Older consumers are more likely to worry about data and privacy issues than younger consumers, the survey of more than 4,000 people in three countries (the US, UK, and Australia) found:
—In the United States, 59% of consumers age 18-29 worry about data privacy, compared with 71% of consumers age 45-60.
—In the United Kingdom, only 48% of consumers 18-24 worry, compared with 63% of those age 45-54.
However, consumers are much less concerned with sharing data with trusted brands, SDL also found: 79% of respondents say they are more likely to provide personal information to a brand they have purchased from before.
Below, additional key findings from the report.
What They'll Share
- Consumers are fairly open to sharing information about gender, age, and income with marketers.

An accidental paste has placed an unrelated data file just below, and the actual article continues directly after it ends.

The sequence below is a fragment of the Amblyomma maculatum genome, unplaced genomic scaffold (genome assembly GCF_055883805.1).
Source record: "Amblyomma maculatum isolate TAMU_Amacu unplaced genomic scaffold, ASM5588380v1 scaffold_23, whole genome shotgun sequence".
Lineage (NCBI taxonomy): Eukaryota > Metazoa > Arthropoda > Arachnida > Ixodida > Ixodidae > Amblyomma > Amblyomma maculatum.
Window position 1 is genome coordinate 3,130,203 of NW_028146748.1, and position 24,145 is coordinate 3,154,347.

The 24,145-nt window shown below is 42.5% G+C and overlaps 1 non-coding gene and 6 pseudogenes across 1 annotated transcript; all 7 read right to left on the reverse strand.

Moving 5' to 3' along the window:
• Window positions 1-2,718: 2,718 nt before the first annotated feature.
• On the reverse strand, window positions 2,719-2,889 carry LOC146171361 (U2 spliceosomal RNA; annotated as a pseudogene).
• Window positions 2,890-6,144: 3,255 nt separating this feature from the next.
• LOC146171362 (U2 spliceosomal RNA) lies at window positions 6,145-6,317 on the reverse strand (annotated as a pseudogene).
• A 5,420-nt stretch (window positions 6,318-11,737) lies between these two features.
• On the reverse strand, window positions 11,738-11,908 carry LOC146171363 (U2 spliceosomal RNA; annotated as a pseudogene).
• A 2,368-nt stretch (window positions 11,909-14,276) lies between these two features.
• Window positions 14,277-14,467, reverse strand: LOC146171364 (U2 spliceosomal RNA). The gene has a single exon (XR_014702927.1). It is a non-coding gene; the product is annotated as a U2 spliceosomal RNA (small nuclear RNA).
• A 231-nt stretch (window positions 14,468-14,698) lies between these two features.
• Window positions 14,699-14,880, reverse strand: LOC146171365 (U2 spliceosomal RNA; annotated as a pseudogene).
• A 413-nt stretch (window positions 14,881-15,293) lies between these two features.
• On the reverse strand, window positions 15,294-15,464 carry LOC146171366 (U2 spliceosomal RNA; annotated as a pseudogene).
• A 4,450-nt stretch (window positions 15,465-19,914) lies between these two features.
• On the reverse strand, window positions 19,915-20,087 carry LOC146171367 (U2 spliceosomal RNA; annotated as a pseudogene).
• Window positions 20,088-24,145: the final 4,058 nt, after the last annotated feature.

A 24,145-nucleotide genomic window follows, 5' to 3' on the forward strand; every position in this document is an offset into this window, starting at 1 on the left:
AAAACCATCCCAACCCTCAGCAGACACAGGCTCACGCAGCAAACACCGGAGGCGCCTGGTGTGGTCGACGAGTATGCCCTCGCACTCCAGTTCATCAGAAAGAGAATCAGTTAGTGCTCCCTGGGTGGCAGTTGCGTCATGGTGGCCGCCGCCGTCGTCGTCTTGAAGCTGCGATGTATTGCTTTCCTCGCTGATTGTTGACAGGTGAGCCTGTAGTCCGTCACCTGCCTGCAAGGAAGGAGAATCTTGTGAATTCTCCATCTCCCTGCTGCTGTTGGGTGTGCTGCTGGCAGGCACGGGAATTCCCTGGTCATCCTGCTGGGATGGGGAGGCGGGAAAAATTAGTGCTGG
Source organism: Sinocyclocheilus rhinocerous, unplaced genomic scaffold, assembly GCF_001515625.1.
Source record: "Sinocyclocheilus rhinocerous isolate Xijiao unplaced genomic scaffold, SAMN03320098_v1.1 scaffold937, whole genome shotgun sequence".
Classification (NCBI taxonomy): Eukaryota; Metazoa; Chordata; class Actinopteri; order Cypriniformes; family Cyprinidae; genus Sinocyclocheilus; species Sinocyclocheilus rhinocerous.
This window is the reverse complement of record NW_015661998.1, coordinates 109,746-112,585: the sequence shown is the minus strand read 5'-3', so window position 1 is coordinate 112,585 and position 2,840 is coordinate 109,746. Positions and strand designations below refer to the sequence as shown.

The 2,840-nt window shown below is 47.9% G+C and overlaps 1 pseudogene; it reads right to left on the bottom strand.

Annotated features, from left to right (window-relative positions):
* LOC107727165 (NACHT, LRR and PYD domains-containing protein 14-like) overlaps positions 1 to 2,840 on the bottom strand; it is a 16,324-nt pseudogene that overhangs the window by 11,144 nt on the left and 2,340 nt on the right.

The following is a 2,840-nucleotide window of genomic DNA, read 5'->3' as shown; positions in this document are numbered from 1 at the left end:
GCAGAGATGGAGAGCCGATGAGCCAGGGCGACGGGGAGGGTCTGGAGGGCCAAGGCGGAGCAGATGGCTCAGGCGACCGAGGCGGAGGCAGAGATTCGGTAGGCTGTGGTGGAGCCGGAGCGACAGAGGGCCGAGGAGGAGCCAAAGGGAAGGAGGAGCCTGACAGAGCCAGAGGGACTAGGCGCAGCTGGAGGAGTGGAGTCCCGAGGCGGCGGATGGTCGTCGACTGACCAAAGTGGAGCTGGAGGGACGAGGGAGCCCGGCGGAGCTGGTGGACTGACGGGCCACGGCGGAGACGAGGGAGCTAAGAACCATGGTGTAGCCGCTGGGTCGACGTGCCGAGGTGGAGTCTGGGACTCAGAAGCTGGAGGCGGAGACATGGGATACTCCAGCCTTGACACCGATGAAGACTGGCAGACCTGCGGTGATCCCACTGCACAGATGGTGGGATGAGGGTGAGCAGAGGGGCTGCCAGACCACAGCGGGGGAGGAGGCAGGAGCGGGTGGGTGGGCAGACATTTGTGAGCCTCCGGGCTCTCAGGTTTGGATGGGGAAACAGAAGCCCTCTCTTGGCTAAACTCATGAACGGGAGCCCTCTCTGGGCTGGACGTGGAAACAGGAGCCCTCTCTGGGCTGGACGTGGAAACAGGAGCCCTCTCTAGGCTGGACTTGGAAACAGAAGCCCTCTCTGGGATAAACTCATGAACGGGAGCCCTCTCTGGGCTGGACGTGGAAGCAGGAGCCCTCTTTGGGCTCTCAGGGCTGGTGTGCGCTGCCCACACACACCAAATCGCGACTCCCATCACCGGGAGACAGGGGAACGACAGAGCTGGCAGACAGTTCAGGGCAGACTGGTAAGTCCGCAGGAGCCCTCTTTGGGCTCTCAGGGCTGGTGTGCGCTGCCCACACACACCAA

- Respondents say they are much less willing to share the name of their spouse, lists of family and friends, and their Social Security number.
- Those preferences vary by country, with UK respondents especially hesitant about sharing information (nearly one-third say that they wouldn't share any personal data with brands).
- 72% of respondents rarely or never use "Do Not Track" Web privacy features. That finding could be a reflection of the low adoption rate of the technology overall.
- Regarding in-store tracking, 76% of respondents with smartphones say they aren't comfortable with retailers' tracking their movements, mainly because they do not understand why they are being tracked.
Brand Loyalty Programs and Giveaways
- 49% of consumers are willing to share personal information with brands in order to join a loyalty program.
- 41% would share personal data in exchange for free products and services.
About the research: The report was based on data from a survey of more than 4,000 consumers in the United States, the United Kingdom, and Australia.
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